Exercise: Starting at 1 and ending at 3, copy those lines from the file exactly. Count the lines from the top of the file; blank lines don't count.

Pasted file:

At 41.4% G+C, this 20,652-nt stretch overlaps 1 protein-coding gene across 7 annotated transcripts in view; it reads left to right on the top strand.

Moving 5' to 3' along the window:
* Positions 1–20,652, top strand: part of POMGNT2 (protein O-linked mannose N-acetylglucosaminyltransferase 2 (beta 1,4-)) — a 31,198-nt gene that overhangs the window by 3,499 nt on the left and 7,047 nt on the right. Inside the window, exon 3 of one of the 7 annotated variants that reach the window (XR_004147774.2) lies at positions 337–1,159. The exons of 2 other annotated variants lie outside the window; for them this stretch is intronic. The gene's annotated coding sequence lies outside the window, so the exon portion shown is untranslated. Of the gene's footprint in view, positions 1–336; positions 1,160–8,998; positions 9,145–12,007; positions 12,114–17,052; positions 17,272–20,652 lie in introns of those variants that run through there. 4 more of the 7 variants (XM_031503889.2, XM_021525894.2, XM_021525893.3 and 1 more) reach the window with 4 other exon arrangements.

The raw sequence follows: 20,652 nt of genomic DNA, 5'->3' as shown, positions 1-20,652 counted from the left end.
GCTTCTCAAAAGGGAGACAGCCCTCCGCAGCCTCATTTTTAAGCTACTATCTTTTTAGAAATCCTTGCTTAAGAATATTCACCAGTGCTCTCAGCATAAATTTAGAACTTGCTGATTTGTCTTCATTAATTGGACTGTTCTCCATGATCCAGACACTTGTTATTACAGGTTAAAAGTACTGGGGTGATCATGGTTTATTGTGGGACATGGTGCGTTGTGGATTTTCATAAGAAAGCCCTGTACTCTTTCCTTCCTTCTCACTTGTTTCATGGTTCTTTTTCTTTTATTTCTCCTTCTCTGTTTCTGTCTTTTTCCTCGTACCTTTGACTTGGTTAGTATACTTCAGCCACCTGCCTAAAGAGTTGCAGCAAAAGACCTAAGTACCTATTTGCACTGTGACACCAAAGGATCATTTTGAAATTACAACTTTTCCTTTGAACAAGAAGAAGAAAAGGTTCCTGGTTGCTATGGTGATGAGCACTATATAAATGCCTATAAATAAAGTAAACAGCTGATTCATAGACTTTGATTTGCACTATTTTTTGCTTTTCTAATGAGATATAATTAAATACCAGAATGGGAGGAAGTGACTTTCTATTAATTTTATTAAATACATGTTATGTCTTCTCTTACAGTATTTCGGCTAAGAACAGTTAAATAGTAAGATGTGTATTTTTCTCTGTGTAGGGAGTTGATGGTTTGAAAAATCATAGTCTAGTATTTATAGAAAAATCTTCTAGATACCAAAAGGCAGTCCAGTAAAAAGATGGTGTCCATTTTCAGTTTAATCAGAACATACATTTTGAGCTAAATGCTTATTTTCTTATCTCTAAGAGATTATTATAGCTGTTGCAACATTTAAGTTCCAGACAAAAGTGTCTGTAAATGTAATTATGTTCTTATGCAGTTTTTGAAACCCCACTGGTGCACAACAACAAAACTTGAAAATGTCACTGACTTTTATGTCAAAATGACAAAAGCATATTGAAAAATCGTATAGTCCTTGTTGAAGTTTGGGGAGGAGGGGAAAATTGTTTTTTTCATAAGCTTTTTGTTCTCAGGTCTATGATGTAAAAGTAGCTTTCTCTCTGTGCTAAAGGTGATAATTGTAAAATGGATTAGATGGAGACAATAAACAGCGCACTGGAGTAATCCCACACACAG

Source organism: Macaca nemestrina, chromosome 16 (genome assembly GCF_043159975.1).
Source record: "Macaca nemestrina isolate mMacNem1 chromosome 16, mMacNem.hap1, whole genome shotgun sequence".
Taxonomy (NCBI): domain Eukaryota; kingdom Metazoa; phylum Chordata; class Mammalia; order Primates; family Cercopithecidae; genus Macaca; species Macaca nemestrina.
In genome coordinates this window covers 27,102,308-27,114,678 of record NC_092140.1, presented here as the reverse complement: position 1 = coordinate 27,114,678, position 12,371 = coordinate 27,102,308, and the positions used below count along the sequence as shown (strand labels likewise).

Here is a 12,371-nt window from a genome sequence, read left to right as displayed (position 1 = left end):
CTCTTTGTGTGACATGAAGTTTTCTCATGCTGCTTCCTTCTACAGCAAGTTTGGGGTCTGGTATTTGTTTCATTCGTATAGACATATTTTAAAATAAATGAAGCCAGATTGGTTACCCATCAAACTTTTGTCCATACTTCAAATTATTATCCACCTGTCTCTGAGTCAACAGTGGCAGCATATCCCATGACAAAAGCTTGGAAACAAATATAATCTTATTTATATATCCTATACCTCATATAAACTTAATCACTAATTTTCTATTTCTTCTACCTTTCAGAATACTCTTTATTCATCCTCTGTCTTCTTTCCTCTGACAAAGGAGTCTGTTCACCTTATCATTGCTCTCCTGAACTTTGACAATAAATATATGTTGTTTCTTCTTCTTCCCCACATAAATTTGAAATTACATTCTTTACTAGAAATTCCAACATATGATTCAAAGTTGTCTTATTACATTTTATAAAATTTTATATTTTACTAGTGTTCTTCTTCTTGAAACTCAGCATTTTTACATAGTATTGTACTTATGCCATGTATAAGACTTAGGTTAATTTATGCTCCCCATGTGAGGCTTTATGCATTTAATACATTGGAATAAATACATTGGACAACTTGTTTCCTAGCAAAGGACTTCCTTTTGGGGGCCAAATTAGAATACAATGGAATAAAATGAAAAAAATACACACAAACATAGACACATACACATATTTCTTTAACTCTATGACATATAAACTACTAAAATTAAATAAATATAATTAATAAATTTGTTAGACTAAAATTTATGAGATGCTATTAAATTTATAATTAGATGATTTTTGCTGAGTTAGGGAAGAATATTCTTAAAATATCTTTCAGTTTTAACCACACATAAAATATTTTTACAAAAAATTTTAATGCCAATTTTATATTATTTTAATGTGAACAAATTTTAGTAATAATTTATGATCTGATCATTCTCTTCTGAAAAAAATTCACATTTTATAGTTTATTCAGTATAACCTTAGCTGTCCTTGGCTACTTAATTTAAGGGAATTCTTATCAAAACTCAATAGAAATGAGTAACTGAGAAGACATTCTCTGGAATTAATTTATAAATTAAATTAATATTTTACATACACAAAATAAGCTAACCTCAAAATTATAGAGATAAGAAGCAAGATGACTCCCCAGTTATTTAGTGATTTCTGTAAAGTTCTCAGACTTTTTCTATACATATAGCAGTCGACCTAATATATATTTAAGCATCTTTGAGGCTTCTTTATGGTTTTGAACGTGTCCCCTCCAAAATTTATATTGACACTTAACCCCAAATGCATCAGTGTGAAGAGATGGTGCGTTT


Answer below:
At 41.4% G+C, this 20,652-nt stretch overlaps 1 protein-coding gene across 7 annotated transcripts in view; it reads left to right on the top strand.

Moving 5' to 3' along the window:
* Positions 1–20,652, top strand: part of POMGNT2 (protein O-linked mannose N-acetylglucosaminyltransferase 2 (beta 1,4-)) — a 31,198-nt gene that overhangs the window by 3,499 nt on the left and 7,047 nt on the right. Inside the window, exon 3 of one of the 7 annotated variants that reach the window (XR_004147774.2) lies at positions 337–1,159. The exons of 2 other annotated variants lie outside the window; for them this stretch is intronic. The gene's annotated coding sequence lies outside the window, so the exon portion shown is untranslated. Of the gene's footprint in view, positions 1–336; positions 1,160–8,998; positions 9,145–12,007; positions 12,114–17,052; positions 17,272–20,652 lie in introns of those variants that run through there. 4 more of the 7 variants (XM_031503889.2, XM_021525894.2, XM_021525893.3 and 1 more) reach the window with 4 other exon arrangements.